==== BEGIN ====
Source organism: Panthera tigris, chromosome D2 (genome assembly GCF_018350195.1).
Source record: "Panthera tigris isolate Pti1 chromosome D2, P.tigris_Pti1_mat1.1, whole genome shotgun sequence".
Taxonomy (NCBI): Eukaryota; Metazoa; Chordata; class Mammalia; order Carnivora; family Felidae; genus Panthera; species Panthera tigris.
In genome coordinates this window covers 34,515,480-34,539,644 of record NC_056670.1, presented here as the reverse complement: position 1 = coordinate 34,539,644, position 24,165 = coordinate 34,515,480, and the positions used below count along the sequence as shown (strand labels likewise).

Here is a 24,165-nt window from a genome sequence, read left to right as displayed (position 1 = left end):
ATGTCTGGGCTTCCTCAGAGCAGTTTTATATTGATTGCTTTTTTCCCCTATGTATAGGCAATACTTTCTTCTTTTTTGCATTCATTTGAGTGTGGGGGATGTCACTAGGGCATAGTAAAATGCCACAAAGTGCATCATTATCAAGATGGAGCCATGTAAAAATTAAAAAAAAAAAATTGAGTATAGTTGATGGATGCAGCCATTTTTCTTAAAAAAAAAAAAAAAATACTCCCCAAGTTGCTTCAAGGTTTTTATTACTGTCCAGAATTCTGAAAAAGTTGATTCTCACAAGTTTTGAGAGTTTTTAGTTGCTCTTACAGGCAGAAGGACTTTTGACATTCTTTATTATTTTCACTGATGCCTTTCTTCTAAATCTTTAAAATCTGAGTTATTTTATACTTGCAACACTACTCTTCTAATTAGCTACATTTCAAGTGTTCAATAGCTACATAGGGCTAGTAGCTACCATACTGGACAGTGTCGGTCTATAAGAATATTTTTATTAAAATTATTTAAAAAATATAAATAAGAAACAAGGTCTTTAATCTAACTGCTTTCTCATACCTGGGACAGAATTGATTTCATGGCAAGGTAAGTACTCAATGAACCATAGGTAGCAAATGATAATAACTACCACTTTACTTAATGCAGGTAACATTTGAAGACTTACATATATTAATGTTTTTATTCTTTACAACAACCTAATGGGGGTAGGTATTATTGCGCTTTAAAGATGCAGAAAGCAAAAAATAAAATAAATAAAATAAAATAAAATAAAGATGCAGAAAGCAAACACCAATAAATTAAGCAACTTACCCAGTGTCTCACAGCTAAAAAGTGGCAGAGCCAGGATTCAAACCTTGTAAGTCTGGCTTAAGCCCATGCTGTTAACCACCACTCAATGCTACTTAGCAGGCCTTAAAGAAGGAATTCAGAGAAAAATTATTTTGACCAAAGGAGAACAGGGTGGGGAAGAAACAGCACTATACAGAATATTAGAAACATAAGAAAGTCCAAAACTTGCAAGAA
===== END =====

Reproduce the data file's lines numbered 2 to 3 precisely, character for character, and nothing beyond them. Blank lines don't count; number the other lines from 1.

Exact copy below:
Source record: "Panthera tigris isolate Pti1 chromosome D2, P.tigris_Pti1_mat1.1, whole genome shotgun sequence".
Taxonomy (NCBI): Eukaryota; Metazoa; Chordata; class Mammalia; order Carnivora; family Felidae; genus Panthera; species Panthera tigris.